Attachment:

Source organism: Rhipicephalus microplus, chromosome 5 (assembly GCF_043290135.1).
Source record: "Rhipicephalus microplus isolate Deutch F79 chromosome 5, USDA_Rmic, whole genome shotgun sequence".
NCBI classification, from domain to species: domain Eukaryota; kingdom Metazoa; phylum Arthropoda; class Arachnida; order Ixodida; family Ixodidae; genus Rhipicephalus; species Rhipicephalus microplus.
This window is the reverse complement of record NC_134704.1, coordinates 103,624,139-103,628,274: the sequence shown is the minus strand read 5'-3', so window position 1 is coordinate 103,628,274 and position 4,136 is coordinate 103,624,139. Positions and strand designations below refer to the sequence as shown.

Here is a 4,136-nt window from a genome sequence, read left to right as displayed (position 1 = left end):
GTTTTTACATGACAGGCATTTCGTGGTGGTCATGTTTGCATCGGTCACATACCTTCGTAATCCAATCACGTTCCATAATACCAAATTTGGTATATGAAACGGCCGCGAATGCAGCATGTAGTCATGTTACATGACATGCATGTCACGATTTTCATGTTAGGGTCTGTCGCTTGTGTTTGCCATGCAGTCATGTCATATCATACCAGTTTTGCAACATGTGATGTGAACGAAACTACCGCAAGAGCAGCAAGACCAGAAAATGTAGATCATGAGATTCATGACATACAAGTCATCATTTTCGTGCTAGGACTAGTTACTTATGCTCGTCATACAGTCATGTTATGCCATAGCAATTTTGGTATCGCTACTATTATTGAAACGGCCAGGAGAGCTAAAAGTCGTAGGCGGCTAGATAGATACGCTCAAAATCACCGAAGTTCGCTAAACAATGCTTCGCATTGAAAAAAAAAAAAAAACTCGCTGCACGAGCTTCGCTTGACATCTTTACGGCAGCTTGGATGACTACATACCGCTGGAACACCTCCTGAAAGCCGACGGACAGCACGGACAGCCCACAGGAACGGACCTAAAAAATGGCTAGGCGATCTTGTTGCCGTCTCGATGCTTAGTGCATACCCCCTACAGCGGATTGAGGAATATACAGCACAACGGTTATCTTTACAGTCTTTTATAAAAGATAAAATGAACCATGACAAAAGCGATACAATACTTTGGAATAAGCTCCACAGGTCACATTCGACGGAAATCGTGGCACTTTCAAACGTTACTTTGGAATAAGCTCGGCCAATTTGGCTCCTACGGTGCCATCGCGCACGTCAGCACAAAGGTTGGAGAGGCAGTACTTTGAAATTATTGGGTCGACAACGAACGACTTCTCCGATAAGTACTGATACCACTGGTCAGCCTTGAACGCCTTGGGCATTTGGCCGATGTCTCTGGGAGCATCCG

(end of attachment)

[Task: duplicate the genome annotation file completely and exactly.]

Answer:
Source organism: Rhipicephalus microplus, chromosome 5 (assembly GCF_043290135.1).
Source record: "Rhipicephalus microplus isolate Deutch F79 chromosome 5, USDA_Rmic, whole genome shotgun sequence".
NCBI classification, from domain to species: domain Eukaryota; kingdom Metazoa; phylum Arthropoda; class Arachnida; order Ixodida; family Ixodidae; genus Rhipicephalus; species Rhipicephalus microplus.
This window is the reverse complement of record NC_134704.1, coordinates 103,624,139-103,628,274: the sequence shown is the minus strand read 5'-3', so window position 1 is coordinate 103,628,274 and position 4,136 is coordinate 103,624,139. Positions and strand designations below refer to the sequence as shown.

Here is a 4,136-nt window from a genome sequence, read left to right as displayed (position 1 = left end):
GTTTTTACATGACAGGCATTTCGTGGTGGTCATGTTTGCATCGGTCACATACCTTCGTAATCCAATCACGTTCCATAATACCAAATTTGGTATATGAAACGGCCGCGAATGCAGCATGTAGTCATGTTACATGACATGCATGTCACGATTTTCATGTTAGGGTCTGTCGCTTGTGTTTGCCATGCAGTCATGTCATATCATACCAGTTTTGCAACATGTGATGTGAACGAAACTACCGCAAGAGCAGCAAGACCAGAAAATGTAGATCATGAGATTCATGACATACAAGTCATCATTTTCGTGCTAGGACTAGTTACTTATGCTCGTCATACAGTCATGTTATGCCATAGCAATTTTGGTATCGCTACTATTATTGAAACGGCCAGGAGAGCTAAAAGTCGTAGGCGGCTAGATAGATACGCTCAAAATCACCGAAGTTCGCTAAACAATGCTTCGCATTGAAAAAAAAAAAAAAACTCGCTGCACGAGCTTCGCTTGACATCTTTACGGCAGCTTGGATGACTACATACCGCTGGAACACCTCCTGAAAGCCGACGGACAGCACGGACAGCCCACAGGAACGGACCTAAAAAATGGCTAGGCGATCTTGTTGCCGTCTCGATGCTTAGTGCATACCCCCTACAGCGGATTGAGGAATATACAGCACAACGGTTATCTTTACAGTCTTTTATAAAAGATAAAATGAACCATGACAAAAGCGATACAATACTTTGGAATAAGCTCCACAGGTCACATTCGACGGAAATCGTGGCACTTTCAAACGTTACTTTGGAATAAGCTCGGCCAATTTGGCTCCTACGGTGCCATCGCGCACGTCAGCACAAAGGTTGGAGAGGCAGTACTTTGAAATTATTGGGTCGACAACGAACGACTTCTCCGATAAGTACTGATACCACTGGTCAGCCTTGAACGCCTTGGGCATTTGGCCGATGTCTCTGGGAGCATCCG